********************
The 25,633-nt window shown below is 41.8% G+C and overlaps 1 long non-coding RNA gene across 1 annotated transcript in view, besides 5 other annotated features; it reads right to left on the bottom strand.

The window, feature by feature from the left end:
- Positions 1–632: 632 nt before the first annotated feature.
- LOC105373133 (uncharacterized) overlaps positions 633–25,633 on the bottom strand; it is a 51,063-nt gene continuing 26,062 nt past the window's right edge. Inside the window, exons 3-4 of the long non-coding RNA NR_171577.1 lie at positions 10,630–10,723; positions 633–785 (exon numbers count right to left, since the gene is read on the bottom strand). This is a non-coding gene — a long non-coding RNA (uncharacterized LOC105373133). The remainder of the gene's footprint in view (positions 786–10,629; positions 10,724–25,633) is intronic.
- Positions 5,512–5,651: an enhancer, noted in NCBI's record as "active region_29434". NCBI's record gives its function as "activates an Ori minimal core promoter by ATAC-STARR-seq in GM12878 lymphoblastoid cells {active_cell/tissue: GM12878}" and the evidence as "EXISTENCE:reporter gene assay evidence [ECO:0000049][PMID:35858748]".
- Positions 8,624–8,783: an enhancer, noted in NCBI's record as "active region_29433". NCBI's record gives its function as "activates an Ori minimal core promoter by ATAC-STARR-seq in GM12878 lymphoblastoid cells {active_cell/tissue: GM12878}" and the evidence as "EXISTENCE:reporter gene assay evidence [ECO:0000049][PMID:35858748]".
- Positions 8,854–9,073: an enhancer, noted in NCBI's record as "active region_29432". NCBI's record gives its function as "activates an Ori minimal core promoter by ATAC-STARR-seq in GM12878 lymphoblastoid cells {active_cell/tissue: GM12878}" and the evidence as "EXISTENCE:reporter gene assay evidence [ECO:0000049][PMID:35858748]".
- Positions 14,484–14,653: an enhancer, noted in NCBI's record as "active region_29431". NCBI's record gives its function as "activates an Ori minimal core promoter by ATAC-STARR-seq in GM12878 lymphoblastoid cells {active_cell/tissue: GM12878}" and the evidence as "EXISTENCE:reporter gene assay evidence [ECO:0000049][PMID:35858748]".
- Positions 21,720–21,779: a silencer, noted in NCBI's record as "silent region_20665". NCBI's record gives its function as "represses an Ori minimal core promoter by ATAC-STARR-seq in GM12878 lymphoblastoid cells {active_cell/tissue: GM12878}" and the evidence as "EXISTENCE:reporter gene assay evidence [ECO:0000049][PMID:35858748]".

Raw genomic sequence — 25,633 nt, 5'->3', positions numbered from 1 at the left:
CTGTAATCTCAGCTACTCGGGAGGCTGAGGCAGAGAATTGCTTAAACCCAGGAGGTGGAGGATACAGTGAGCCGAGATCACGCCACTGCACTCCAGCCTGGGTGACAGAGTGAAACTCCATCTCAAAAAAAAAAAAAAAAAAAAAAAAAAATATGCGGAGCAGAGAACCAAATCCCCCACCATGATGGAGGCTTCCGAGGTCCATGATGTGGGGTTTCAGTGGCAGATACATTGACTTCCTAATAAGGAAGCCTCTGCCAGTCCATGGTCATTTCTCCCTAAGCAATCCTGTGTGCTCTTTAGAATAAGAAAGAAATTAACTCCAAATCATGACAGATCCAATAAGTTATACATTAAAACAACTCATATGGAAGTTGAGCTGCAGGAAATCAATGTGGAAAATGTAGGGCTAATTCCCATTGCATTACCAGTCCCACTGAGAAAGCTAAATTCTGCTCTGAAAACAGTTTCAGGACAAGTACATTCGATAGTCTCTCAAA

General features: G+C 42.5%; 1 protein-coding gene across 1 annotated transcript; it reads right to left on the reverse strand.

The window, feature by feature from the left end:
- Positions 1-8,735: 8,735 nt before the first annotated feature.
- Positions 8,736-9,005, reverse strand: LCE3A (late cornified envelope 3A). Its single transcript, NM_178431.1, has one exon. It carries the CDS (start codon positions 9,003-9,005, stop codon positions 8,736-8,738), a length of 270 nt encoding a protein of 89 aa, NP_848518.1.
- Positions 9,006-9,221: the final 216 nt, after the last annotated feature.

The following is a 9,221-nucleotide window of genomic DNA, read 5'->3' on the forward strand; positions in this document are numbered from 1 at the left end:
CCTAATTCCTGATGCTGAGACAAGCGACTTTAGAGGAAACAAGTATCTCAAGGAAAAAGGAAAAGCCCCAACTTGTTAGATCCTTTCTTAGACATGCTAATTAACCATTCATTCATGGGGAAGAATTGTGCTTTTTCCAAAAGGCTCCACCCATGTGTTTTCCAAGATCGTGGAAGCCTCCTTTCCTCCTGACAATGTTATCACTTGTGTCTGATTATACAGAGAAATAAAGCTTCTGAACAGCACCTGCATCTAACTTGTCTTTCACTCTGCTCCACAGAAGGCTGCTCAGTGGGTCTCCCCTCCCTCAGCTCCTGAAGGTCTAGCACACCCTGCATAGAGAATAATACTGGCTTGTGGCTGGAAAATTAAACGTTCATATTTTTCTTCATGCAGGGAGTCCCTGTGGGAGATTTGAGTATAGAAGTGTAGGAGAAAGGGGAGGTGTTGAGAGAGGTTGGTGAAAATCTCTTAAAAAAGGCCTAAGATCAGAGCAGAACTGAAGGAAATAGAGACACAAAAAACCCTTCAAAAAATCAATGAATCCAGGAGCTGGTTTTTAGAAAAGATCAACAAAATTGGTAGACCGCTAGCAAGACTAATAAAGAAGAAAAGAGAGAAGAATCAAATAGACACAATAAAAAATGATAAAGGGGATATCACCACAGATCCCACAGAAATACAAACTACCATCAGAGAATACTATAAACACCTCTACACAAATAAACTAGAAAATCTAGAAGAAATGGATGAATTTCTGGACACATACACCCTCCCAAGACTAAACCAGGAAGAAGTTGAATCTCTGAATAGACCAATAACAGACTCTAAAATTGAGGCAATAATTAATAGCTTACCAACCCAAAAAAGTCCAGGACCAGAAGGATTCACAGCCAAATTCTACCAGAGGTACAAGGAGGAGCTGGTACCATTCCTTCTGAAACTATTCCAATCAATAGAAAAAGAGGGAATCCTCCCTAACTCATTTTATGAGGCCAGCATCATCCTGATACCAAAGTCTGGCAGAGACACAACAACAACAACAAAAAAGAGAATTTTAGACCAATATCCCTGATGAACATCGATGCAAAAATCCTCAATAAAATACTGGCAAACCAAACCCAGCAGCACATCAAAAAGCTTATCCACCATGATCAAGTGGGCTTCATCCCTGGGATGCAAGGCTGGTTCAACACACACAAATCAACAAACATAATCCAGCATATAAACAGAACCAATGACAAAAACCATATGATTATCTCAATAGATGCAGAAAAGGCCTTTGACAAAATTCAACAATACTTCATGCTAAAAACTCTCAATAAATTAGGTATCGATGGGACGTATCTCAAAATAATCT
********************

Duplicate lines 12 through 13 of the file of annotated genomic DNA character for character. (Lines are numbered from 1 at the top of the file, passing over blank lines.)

General features: G+C 42.5%; 1 protein-coding gene across 1 annotated transcript; it reads right to left on the reverse strand.

The window, feature by feature from the left end: